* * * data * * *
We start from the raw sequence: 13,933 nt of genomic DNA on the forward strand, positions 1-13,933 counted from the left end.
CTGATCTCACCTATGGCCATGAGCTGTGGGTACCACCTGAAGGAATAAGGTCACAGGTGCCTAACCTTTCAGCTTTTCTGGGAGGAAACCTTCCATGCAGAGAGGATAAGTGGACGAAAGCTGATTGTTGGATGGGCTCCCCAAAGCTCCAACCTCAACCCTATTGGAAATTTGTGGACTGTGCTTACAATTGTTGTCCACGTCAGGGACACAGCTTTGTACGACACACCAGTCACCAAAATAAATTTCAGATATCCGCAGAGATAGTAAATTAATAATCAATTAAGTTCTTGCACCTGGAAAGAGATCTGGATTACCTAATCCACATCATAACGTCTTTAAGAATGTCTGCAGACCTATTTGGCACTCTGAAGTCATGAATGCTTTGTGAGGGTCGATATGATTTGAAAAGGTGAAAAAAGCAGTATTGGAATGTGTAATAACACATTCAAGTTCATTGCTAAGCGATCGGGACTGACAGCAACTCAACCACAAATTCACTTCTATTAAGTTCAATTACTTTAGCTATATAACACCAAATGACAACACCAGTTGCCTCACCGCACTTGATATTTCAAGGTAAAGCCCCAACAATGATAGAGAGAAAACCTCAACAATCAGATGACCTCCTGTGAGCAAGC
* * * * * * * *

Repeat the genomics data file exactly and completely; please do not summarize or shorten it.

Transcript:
We start from the raw sequence: 13,933 nt of genomic DNA on the forward strand, positions 1-13,933 counted from the left end.
CTGATCTCACCTATGGCCATGAGCTGTGGGTACCACCTGAAGGAATAAGGTCACAGGTGCCTAACCTTTCAGCTTTTCTGGGAGGAAACCTTCCATGCAGAGAGGATAAGTGGACGAAAGCTGATTGTTGGATGGGCTCCCCAAAGCTCCAACCTCAACCCTATTGGAAATTTGTGGACTGTGCTTACAATTGTTGTCCACGTCAGGGACACAGCTTTGTACGACACACCAGTCACCAAAATAAATTTCAGATATCCGCAGAGATAGTAAATTAATAATCAATTAAGTTCTTGCACCTGGAAAGAGATCTGGATTACCTAATCCACATCATAACGTCTTTAAGAATGTCTGCAGACCTATTTGGCACTCTGAAGTCATGAATGCTTTGTGAGGGTCGATATGATTTGAAAAGGTGAAAAAAGCAGTATTGGAATGTGTAATAACACATTCAAGTTCATTGCTAAGCGATCGGGACTGACAGCAACTCAACCACAAATTCACTTCTATTAAGTTCAATTACTTTAGCTATATAACACCAAATGACAACACCAGTTGCCTCACCGCACTTGATATTTCAAGGTAAAGCCCCAACAATGATAGAGAGAAAACCTCAACAATCAGATGACCTCCTGTGAGCAAGC